Published on Thursday, May 29, 2003 by the New York Times
Tax Law Omits Child Credit in Low-Income Brackets
by David Firestone
WASHINGTON, May 28 — A last-minute revision by House and Senate leaders in the tax bill that President Bush signed today will prevent millions of minimum-wage families from receiving the increased child credit that is in the measure, say Congressional officials and outside groups.
But after studying the bill approved on Friday, liberal and child advocacy groups discovered that a different group of families would also not benefit from the $400 increase — families who make just above the minimum wage.
Because of the formula for calculating the credit, most families with incomes from $10,500 to $26,625 will not benefit. The Center on Budget and Policy Priorities, a liberal group, says those families include 11.9 million children, or one of every six children under 17.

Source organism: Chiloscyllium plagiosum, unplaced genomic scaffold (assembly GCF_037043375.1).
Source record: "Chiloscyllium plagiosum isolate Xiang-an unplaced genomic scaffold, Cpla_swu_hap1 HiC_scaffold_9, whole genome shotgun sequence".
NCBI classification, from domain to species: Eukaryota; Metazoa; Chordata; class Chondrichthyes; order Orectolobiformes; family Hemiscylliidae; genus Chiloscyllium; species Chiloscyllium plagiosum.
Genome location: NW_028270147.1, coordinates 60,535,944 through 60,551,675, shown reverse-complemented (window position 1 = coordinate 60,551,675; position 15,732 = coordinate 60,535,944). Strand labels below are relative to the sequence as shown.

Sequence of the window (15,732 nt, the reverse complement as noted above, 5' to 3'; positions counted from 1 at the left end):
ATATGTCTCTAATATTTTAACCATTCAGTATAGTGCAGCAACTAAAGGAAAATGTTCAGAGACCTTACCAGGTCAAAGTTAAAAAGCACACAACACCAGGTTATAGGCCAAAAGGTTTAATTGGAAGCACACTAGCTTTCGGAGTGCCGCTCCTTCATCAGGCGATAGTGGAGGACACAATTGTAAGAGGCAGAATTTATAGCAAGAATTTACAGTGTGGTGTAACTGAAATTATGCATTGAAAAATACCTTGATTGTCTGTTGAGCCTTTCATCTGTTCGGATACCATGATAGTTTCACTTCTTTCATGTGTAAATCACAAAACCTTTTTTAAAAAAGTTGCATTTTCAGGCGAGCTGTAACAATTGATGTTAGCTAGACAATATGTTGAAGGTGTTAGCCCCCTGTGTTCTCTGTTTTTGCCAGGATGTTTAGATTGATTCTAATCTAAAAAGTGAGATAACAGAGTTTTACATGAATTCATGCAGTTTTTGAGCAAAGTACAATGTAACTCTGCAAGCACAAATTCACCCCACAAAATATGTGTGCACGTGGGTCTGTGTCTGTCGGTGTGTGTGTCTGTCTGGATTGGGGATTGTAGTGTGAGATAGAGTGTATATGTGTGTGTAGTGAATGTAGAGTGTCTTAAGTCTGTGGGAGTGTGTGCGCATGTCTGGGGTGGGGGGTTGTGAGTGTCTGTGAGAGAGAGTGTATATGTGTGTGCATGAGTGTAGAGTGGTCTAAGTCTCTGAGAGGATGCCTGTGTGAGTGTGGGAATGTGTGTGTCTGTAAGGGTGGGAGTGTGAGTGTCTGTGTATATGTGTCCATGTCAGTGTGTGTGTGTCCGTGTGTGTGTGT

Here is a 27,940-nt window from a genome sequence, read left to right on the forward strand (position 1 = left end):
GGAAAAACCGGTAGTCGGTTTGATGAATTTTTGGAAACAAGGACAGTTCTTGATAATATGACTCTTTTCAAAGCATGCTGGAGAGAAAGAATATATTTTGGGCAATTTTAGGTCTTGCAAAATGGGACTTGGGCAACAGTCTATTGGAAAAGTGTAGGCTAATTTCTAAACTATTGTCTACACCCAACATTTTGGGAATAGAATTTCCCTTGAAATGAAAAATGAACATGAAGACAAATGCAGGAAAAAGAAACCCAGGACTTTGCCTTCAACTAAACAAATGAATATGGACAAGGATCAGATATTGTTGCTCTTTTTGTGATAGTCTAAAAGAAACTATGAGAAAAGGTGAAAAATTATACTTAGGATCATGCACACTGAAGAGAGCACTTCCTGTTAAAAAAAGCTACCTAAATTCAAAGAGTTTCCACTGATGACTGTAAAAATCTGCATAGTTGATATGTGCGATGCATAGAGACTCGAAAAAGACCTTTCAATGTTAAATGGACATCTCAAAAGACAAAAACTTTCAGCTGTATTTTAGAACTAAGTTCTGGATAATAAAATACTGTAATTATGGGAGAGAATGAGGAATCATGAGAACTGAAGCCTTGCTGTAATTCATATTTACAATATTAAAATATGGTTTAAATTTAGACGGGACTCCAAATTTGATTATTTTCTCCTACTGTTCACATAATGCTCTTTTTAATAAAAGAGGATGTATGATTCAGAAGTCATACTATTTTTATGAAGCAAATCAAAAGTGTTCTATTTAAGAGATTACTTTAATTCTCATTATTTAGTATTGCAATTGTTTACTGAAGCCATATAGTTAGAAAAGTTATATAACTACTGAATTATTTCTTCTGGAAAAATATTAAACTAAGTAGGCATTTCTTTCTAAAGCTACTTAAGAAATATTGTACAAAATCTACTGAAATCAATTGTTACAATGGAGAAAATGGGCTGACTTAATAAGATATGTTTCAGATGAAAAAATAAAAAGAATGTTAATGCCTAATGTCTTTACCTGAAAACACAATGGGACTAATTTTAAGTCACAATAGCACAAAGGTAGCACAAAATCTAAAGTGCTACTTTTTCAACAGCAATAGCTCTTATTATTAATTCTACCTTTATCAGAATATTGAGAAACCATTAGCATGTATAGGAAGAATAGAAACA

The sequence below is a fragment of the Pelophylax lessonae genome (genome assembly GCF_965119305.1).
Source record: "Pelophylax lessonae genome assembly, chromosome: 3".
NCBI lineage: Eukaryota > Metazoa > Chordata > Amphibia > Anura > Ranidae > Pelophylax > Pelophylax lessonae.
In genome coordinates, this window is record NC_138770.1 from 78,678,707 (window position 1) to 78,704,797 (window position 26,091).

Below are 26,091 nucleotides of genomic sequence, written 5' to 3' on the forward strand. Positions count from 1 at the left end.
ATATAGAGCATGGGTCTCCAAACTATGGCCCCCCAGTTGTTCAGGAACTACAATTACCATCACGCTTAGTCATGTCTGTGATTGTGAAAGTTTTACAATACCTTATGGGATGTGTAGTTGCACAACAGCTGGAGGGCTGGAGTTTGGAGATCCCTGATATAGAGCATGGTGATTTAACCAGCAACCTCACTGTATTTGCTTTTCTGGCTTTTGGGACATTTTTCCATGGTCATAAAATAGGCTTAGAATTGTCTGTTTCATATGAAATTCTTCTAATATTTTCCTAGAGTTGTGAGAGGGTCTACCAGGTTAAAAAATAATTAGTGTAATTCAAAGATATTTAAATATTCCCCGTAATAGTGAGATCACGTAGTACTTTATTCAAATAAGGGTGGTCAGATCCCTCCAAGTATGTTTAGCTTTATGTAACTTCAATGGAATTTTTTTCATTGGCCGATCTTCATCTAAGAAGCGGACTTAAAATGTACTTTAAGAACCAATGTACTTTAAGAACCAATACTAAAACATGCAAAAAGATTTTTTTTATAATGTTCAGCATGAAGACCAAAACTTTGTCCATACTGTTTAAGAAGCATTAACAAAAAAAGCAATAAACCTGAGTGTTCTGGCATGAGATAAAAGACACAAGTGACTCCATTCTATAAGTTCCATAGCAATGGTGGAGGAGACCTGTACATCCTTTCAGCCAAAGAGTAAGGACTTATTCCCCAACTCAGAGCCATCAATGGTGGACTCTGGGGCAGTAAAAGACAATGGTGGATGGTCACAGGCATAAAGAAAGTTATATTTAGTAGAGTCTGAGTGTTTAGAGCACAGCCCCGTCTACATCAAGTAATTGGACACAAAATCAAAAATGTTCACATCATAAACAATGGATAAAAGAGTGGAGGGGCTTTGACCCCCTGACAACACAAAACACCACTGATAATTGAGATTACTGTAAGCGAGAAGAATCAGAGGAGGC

"I don't know why they would cut that out of the bill," said Senator Blanche Lincoln, the Arkansas Democrat who persuaded the full Senate to send the credit to many more low income families before the provision was dropped in conference. "These are the people who need it the most and who will spend it the most. These are the people who buy the blue jeans and the detergent and who will stimulate the economy with their spending."
Ms. Lincoln noted that nearly half of all taxpayers in her state had adjusted gross incomes that were less than $20,000.
Families with incomes lower than $10,500 will also not receive the refund checks. But under the 2001 tax revision, they would not have been eligible for either the $600 or the $1,000 credits because they do not pay federal taxes. Proposals to give them the credits failed on the House and Senate floors on party-line votes.
The Senate provision that did pass was intended to help those families making $10,500 to $26,625 who do pay federal taxes and could have taken all or part of the $600 credit. The provision, which would have cost $3.5 billion, would have allowed those families to receive some or all of the extra $400 in the new law.